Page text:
95% of a product’s impact comes down to the choice of material used to make it.
OMNES only uses quality fabrics that are grown, sourced and manufactured responsibly. For our first collection we’ve worked with FSC® (The Forest Stewardship Council) certified viscose - a renewable plant-source material that will eventually biodegrade entirely naturally. For yarn we use one of the top four suppliers in Canopy’s Hot Button Report, which ensures responsible disposal of waste, as well as monitoring and minimising worker exposure to chemicals and working towards recycling all waste.
We don’t stop there. The mill that weaves and dyes OMNES fabrics is a member of the Sustainable Apparel Coalition, where members commit to measuring and improving social and environmental sustainability impacts. The mills are audited annually on their energy, waste, water and emission management.
Want to see our credentials? We’re happy to show you, and we’d love you to start checking with your favourite brands to see where your clothes are really coming from. The information below gets pretty technical, but it’s essential that all fashion labels are transparent about their fabrics, processes and partners. If they’re not, we have to ask, why not? As you can see, it is possible to make fashion that doesn’t cost the earth.
Our fabric mill is the first FSC® certified fabric manufacturer of Bursa and they make sure that all of our yarns are obtained from sustainable sources or recycled fibres. The FSC certification is considered the "gold standard" designation for wood harvested from forests that are responsibly managed, socially beneficial, environmentally conscious and economically viable.
Our viscose is Oeko-Tex certified, verifing that the finished fibre has been tested for and contains no residual chemicals which may be harmful to health.
Our fabric mill has been a member of the STWI (Sweden Textile Water Initiative) since 2016. Following implementation projects for water reduction and natural resource management.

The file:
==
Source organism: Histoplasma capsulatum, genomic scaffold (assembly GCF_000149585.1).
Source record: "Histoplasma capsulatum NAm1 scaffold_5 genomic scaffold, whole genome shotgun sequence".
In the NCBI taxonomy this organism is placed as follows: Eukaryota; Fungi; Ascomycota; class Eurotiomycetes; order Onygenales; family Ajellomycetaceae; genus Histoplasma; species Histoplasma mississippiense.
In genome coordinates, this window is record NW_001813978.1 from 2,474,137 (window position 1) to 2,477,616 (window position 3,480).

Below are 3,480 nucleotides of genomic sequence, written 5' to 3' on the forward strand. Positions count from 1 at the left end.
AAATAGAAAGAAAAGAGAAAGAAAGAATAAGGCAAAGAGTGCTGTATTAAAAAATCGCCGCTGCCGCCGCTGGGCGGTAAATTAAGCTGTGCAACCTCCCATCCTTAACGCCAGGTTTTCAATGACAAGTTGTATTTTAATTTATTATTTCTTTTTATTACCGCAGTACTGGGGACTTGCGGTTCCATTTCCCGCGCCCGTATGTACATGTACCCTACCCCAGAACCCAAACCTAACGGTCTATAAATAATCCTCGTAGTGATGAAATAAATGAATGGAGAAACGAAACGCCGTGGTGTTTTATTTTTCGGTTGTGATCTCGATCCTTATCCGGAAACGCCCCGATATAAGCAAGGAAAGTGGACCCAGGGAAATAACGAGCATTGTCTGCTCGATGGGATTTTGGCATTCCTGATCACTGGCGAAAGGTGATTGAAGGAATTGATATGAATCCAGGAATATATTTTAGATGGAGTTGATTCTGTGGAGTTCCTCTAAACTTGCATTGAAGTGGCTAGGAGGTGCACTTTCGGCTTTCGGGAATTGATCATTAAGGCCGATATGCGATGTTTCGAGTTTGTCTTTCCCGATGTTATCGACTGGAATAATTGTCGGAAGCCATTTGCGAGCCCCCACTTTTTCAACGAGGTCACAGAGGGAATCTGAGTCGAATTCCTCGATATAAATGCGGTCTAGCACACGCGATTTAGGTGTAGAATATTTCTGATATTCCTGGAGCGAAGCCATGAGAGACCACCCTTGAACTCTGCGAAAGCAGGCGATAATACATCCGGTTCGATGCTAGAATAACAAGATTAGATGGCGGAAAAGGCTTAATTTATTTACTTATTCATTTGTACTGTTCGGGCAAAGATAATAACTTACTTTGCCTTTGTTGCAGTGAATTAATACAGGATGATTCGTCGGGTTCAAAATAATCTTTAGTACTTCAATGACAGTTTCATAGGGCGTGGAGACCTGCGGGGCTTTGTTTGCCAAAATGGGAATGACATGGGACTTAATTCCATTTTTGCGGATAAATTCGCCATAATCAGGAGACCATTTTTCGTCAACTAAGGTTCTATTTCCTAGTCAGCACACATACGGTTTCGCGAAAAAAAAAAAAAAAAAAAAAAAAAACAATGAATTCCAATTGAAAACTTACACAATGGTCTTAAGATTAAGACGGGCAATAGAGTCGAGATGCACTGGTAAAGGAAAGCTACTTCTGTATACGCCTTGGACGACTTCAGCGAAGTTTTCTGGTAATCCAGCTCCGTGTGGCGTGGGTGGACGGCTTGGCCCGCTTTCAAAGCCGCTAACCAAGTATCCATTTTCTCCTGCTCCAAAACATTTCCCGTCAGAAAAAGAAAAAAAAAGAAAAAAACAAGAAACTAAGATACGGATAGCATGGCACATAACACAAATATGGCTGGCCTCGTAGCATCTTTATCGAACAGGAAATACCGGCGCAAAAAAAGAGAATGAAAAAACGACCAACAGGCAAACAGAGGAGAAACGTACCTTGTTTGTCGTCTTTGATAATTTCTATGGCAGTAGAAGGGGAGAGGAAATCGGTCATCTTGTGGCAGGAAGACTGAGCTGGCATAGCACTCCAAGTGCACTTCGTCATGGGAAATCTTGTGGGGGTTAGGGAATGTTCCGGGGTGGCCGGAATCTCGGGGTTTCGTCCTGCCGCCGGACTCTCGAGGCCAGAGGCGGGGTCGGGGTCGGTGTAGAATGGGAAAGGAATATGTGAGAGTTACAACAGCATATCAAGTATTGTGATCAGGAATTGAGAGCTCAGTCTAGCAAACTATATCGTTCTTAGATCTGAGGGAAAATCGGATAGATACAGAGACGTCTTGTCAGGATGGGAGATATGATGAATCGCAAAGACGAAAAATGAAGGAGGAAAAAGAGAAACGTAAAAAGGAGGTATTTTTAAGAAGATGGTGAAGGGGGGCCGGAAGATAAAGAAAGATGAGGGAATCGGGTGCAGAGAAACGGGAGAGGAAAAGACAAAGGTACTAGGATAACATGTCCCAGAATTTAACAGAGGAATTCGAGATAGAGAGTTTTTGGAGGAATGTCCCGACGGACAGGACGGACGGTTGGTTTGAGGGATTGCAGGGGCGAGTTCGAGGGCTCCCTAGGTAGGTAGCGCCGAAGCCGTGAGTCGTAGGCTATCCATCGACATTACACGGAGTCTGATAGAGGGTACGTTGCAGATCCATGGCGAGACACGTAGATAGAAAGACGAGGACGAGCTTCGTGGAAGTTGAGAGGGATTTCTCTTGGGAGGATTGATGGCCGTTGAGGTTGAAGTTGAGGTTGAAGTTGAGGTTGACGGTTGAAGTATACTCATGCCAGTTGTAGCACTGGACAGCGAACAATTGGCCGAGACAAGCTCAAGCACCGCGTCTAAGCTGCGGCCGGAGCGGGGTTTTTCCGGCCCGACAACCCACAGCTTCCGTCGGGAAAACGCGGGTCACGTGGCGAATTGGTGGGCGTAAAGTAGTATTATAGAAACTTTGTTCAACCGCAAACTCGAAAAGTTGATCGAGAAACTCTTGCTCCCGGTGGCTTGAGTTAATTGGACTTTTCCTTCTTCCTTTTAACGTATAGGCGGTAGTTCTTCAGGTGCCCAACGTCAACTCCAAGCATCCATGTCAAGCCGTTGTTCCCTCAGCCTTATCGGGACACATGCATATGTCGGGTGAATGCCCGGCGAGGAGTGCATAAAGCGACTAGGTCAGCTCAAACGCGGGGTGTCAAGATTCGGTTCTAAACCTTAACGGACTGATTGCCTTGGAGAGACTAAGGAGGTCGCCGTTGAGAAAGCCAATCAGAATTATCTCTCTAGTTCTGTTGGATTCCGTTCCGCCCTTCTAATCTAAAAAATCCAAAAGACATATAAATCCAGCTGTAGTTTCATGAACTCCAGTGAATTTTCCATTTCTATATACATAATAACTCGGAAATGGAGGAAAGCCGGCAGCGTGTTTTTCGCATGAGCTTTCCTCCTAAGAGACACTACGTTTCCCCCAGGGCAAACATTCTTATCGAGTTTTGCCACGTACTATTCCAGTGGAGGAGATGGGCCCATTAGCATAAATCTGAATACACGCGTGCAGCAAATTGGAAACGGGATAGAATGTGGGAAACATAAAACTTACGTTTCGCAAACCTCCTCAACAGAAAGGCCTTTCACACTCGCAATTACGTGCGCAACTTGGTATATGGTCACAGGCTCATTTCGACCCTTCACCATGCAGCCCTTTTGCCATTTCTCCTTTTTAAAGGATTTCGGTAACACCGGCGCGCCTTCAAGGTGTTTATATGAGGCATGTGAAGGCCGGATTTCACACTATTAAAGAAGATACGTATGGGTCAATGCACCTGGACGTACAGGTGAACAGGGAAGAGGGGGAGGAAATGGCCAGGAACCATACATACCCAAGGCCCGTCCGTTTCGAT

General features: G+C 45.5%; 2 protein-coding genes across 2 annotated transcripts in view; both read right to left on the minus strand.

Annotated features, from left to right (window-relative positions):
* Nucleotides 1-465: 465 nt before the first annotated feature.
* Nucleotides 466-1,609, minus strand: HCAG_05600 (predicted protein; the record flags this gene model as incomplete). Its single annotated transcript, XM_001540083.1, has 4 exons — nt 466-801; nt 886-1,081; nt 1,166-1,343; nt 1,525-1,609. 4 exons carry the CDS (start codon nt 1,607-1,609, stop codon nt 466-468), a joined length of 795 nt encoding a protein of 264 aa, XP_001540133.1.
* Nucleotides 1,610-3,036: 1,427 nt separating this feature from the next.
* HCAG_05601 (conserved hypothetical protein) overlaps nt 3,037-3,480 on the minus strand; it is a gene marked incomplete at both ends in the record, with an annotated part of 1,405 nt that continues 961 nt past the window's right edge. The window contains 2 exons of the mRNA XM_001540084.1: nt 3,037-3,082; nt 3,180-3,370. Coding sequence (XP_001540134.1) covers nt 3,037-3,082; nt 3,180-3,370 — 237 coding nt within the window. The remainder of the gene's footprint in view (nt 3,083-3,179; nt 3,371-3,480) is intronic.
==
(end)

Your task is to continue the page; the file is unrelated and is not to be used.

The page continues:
Our fabric mill carries out proactive chemical management in line with REACH Standards to eliminate hazardous chemicals in the production process.
The digital printer and dye supplier that our mill is partnered with has been signed off for the standard 100 by OEKO-TEX. They have also received a letter of approval for ‘dye stuffs & textile auxillaries’ from GOTS (Global Organic Textile Standard).
Why we choose digital:
Digital textile printing saved over 40 billion litres of water worldwide in 2019
It offers an efficient solution compared to the traditional rotary screen printing method, which consumes approximately 50-60 litres of water per metre.
Digital printing uses approximately 10% of the volume of colour used in screen printing
|Digital printing creates less pollution and fewer dispersions compared to traditional screen printing.||
On average a digital printing machine saves over 63% of energy vs. a conventional rotary screen printer.
The waste water from our fabric mill is treated and discharged in accordance with the legal requirements. Then the waste products are separated between hazardous and non-hazardous and sent to facilities for reuse and safe disposal. Our fabric mill also undertakes a rigorous zero waste project, where they have started to separate all wastes from production.
The OMNES design team are currently sourcing a range of sustainable fabrics. We believe that collaboration and transparency are crucial for creating change, so we’ll keep you posted on the exciting developments we come across.
Up to 30% of a garment’s carbon footprint is determined by what YOU do with it
To prolong the life and love of your clothes, you need to consider how you wash, dry and care for them. Up to 30% of each garment's carbon footprint is determined by how you treat your clothes after you buy them. Not sure what to do for the best? Here’s what we suggest:
Hand washing is ideal. If you need to use your washing machine, use eco-friendly, non-toxic detergents and set it to a cold wash or a maximum of 30 degrees. Don’t forget to hit the eco setting if you have one.
If you can, hang clothes outside to dry in the sunshine where they’ll benefit from the sun’s natural antibacterial properties. If the weather isn’t on your side, dry them inside on an airer. As well as consuming a lot of energy, the heat of a tumble drier will wear your clothes down quickly, meaning you’ll have to replace them sooner.
As little as possible. Experts agree that washing every piece of clothing each time you wear it is excessive, costing the planet and your finances. Fashion editors advise hanging items up as soon as you take them off, in the fresh air if possible, and placing them in a steamy bathroom to help creases drop out.
Should you dry clean your clothes?
Dry cleaning uses a lot of extremely toxic chemicals. If you absolutely can’t clean your clothes at home, there are a few more eco-friendly dry cleaning companies, but make sure you do your research about their processes.